Small Investors Racing To Horse Syndicates
There are even possible tax benefits to horse partnerships, says Robert Masiello, a 30-year old equity trader, and partner through West Point Thoroughbreds.
If you can establish yourself an “active” owner to the IRS, which requires far more involvement in the ownership of the horse than the mere writing of a check, you can depreciate the cost of the horse over three years (it was once seven). And any yearling horse counts as a capital expenditure, and can be written off immediately.
Masiello, however, downplays the financial upside of horse ownership. For him, ownership has been a journey of adventure, hopes realized and friendship.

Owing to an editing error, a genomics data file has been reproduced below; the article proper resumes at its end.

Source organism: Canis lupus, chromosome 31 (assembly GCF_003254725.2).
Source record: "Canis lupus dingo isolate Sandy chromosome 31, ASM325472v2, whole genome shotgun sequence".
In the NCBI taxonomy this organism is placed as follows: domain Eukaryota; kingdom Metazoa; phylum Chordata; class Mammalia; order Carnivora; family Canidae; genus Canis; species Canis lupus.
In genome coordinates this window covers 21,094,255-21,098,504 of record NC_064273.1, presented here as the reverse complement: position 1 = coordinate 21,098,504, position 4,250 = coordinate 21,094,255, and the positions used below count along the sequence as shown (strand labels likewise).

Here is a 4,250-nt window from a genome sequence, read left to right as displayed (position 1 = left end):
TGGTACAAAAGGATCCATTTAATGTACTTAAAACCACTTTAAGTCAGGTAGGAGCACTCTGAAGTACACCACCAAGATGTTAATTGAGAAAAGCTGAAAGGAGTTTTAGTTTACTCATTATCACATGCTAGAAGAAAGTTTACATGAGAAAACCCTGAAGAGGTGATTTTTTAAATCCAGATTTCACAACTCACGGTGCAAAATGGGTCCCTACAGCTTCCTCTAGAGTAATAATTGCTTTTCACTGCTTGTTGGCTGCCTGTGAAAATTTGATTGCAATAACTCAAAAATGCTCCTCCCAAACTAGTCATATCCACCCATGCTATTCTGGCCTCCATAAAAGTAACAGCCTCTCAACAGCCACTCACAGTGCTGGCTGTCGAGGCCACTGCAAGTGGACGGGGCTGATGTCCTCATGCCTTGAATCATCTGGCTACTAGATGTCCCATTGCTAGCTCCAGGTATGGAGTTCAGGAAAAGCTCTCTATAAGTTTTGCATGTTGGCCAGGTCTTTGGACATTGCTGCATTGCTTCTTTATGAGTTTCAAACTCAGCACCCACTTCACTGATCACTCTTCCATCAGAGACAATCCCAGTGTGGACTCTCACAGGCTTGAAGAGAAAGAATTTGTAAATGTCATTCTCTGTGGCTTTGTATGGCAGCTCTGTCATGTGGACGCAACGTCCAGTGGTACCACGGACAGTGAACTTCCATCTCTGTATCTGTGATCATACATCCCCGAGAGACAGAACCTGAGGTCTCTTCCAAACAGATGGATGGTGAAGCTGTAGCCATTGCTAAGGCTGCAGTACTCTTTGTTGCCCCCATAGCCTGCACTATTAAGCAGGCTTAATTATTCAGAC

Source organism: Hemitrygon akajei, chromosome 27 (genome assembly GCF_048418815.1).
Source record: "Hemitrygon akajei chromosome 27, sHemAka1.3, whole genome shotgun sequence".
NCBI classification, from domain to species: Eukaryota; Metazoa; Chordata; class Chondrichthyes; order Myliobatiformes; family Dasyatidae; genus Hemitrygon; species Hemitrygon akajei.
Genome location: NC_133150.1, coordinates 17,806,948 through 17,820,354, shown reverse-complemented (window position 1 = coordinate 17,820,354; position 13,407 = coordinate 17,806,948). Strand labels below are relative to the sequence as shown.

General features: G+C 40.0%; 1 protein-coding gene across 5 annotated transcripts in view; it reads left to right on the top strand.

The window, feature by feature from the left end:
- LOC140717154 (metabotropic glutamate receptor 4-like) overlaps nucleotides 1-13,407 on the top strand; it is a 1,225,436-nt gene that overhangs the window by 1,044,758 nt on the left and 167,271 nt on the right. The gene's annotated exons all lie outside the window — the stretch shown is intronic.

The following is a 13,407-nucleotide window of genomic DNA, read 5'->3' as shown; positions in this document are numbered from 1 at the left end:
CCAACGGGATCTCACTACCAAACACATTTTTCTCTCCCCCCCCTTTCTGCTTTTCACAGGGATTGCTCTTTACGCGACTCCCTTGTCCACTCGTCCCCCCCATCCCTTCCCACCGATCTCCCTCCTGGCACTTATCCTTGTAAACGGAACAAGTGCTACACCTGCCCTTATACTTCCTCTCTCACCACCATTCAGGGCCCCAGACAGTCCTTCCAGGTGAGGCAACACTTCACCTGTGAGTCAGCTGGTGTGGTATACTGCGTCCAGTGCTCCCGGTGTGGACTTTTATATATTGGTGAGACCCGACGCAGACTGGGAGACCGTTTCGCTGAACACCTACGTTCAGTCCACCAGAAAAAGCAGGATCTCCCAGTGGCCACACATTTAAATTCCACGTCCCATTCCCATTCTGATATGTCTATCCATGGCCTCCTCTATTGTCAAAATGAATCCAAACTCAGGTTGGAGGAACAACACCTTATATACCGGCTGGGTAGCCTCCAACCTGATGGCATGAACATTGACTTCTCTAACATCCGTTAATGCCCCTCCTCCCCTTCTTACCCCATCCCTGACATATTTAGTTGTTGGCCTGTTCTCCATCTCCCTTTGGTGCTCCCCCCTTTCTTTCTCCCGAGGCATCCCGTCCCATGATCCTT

He first became interested in racing as a college student at John’s Hopkins University, which is near Pimlico Race Course, and hosts the Preakness Stakes.
But as a successful trader he had a little extra money to invest, and called West Point in 2005 with $10,000. He conferred with Finley and they decided to put the money into a filly named Precious Penny, who raced well enough to pay off the investment. Masiello was hooked.
He has since invested close to $1 million through West Point.
Still, what has meant the most to him is not the amount of races won, but the friendships forged in the racing community.
“I used to spend every year in the infield at the Preakness,” he says. “To go from that to being on the other side, and having a horse running in the race, with all the other owners and trainers. That’s why you do it.”